Advertisement

The AGA’s Fecal Microbiota Transplantation National Registry: An Important Step Toward Understanding Risks and Benefits of Microbiota Therapeutics

Published:January 28, 2017DOI:https://doi.org/10.1053/j.gastro.2017.01.028
      Fecal microbiota transplantation (FMT) is the delivery of stool from a healthy donor to a recipient with the goal of mitigating disease by modifying the structure and/or function of the gut microbiome. This shotgun approach has proven to be a highly effective therapeutic modality for recurrent Clostridium difficile infection (CDI).
      • Kelly C.R.
      • Khoruts A.
      • Staley C.
      • et al.
      Effect of fecal microbiota transplantation on recurrence in multiply recurrent Clostridium difficile infection: a randomized trial.
      • van Nood E.
      • Vrieze A.
      • Nieuwdorp M.
      • et al.
      Duodenal infusion of donor feces for recurrent Clostridium difficile.
      The availability of the therapeutic substrate (ie, stool), together with its ease of administration, has advanced the practice of gut microbiota manipulation in patients more rapidly than our scientific understanding. In addition, the early adoption and expansion of FMT in clinical practice has so far bypassed the standard investigatory pathway (eg, large randomized trials) that typically contributes important short- and long-term safety data. From a scientific standpoint, the success of FMT in the treatment of CDI is an important proof of concept; modification of the gut microbiota can be an effective therapeutic modality in humans. Furthermore, this notion might extend to disease processes other than infection, such as the inflammatory bowel diseases and obesity.
      • Kelly C.R.
      • Kahn S.
      • Kashyap P.
      • et al.
      Update on fecal microbiota transplantation 2015: indications, methodologies, mechanisms, and outlook.
      In contrast, associations between the gut microbiota and other human disorders (eg, obesity, diabetes, cancer) raise legitimate safety concerns about the use of FMT that extend beyond pathogen transmission.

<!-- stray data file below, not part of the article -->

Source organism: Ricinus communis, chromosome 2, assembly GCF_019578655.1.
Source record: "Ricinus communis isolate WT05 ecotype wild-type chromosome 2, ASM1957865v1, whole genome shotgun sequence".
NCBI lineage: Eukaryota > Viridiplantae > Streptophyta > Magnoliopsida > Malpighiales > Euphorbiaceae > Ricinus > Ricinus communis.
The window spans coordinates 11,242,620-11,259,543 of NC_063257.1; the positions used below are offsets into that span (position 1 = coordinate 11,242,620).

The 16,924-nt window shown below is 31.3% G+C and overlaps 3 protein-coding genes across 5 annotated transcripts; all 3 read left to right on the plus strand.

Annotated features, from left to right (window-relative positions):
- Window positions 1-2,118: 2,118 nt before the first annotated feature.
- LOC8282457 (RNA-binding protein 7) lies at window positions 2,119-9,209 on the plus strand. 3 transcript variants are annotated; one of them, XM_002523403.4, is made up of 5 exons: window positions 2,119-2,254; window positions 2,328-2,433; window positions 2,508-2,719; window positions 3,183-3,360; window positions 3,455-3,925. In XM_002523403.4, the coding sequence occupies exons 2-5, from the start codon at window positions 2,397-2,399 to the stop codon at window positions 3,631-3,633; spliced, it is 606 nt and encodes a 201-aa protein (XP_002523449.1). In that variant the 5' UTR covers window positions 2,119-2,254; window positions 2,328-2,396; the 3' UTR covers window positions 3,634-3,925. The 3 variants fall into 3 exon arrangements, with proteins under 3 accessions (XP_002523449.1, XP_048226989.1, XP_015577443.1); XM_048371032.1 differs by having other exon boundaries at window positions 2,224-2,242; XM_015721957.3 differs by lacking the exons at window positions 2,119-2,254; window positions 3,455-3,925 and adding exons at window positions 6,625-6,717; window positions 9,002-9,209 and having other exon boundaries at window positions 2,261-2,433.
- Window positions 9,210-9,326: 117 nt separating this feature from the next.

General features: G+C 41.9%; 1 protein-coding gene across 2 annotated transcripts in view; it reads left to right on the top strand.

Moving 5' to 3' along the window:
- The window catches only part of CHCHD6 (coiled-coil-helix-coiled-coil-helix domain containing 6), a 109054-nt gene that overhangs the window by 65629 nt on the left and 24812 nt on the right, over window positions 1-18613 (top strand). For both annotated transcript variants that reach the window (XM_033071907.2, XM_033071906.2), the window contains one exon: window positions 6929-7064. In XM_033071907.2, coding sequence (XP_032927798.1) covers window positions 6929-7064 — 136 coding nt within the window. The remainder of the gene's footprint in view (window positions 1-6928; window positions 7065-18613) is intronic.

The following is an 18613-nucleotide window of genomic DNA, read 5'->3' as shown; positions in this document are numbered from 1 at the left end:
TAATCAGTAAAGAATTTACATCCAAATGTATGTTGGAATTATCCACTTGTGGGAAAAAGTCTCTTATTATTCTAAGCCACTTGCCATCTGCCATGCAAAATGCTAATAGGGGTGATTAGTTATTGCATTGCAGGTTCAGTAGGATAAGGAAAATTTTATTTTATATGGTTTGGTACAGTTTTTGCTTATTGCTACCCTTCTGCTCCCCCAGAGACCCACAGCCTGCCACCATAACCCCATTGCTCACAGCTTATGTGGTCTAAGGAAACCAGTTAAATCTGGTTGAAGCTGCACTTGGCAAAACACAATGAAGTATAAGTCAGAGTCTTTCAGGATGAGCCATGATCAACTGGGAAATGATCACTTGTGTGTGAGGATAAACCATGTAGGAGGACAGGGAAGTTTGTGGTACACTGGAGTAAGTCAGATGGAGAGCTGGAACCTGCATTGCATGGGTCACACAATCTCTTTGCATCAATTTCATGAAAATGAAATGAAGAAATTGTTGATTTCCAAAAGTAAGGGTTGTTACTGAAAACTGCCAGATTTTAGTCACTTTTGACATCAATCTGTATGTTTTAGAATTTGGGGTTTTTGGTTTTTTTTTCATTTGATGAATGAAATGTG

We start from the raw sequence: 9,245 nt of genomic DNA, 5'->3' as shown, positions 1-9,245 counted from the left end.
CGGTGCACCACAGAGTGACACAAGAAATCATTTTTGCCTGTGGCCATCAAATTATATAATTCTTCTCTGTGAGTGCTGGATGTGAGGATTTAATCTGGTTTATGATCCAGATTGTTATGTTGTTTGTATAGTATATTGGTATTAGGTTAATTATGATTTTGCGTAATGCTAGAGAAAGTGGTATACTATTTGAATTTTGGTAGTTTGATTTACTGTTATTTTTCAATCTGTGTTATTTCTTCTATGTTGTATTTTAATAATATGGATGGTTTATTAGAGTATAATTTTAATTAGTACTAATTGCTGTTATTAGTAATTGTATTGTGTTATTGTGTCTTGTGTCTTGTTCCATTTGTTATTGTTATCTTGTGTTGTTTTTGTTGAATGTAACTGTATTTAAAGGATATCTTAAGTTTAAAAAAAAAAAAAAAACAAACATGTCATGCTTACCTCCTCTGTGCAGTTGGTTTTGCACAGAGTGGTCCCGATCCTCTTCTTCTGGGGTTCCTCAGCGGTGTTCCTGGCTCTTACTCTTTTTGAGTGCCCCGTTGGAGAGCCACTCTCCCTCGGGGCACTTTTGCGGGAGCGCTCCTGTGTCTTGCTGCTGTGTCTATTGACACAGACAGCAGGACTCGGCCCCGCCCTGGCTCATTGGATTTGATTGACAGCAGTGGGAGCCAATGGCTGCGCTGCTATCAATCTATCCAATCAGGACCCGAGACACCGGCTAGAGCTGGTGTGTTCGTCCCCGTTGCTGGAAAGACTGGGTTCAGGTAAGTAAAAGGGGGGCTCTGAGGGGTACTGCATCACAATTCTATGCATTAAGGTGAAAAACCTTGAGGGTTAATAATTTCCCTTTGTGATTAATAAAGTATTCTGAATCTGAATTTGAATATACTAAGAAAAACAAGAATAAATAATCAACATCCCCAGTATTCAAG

To read this article in full you will need to make a payment
      AGA Member Login
      Login with your AGA username and password.
      Already a print subscriber? Claim online access
      Already an online subscriber? Sign in
      Institutional Access: Sign in to ScienceDirect

      References

        • Kelly C.R.
        • Khoruts A.
        • Staley C.
        • et al.
        Effect of fecal microbiota transplantation on recurrence in multiply recurrent Clostridium difficile infection: a randomized trial.
        Ann Intern Med. 2016; 165: 609-616
        • van Nood E.
        • Vrieze A.
        • Nieuwdorp M.
        • et al.
        Duodenal infusion of donor feces for recurrent Clostridium difficile.
        N Engl J Med. 2013; 368: 407-415
        • Kelly C.R.
        • Kahn S.
        • Kashyap P.
        • et al.
        Update on fecal microbiota transplantation 2015: indications, methodologies, mechanisms, and outlook.
        Gastroenterology. 2015; 149: 223-237
        • Kelly C.R.
        • Kunde S.S.
        • Khoruts A.
        Guidance on preparing an investigational new drug application for fecal microbiota transplantation studies.
        Clin Gastroenterol Hepatol. 2014; 12: 283-288
      1. Food and Drug Administration (FDA). Public workshop: Fecal microbiota for transplantation. 2013; Available: www.fda.gov/biologicsbloodvaccines/newsevents/workshopsmeetingsconferences/ucm341643.htm. Accessed September 26, 2016.

      2. Food and Drug Administration (FDA). Enforcement policy regarding investigational new drug requirements for use of fecal microbiota for transplantation to treat Clostridium difficile infection not responsive to standard therapies. 2013; Available: www.fda.gov/downloads/BiologicsBloodVaccines/GuidanceComplianceRegulatoryInformation/Guidances/Vaccines/UCM361393.pdf.

        • Hecht G.
        AGA's approach to the microbiome.
        Gastroenterology. 2014; 146: 1119-1121
      3. American Gastroenterological Association (AGA). Clinical research studies. Available: www.gastro.org/patient-care/clinical-research-trials. Accessed September 26, 2016.

        • Aroniadis O.C.
        • Brandt L.J.
        • Greenberg A.
        • et al.
        Long-term Follow-up study of fecal microbiota transplantation for severe and/or complicated Clostridium difficile infection: a multicenter experience.
        J Clin Gastroenterol. 2016; 50: 398-402
        • Baxter M.
        • Ahmad T.
        • Colville A.
        • et al.
        Fatal aspiration pneumonia as a complication of fecal microbiota transplant.
        Clin Infect Dis. 2015; 61: 136-137
        • De Leon L.M.
        • Watson J.B.
        • Kelly C.R.
        Transient flare of ulcerative colitis after fecal microbiota transplantation for recurrent Clostridium difficile infection.
        Clin Gastroenterol Hepatol. 2013; 11: 1036-1038
        • Kelly C.R.
        • Ihunnah C.
        • Fischer M.
        • et al.
        Fecal microbiota transplant for treatment of Clostridium difficile infection in immunocompromised patients.
        Am J Gastroenterol. 2014; 109: 1065-1071
      4. Sinai AppLab. 2016; Available: http://sinaiapplab.org/.

        • Debelius J.W.
        • Vazquez-Baeza Y.
        • McDonald D.
        • et al.
        Turning participatory microbiome research into usable data: lessons from the American Gut Project.
        J Microbiol Biol Educ. 2016; 17: 46-50
        • Petrof E.O.
        • Khoruts A.
        From stool transplants to next-generation microbiota therapeutics.
        Gastroenterology. 2014; 146: 1573-1582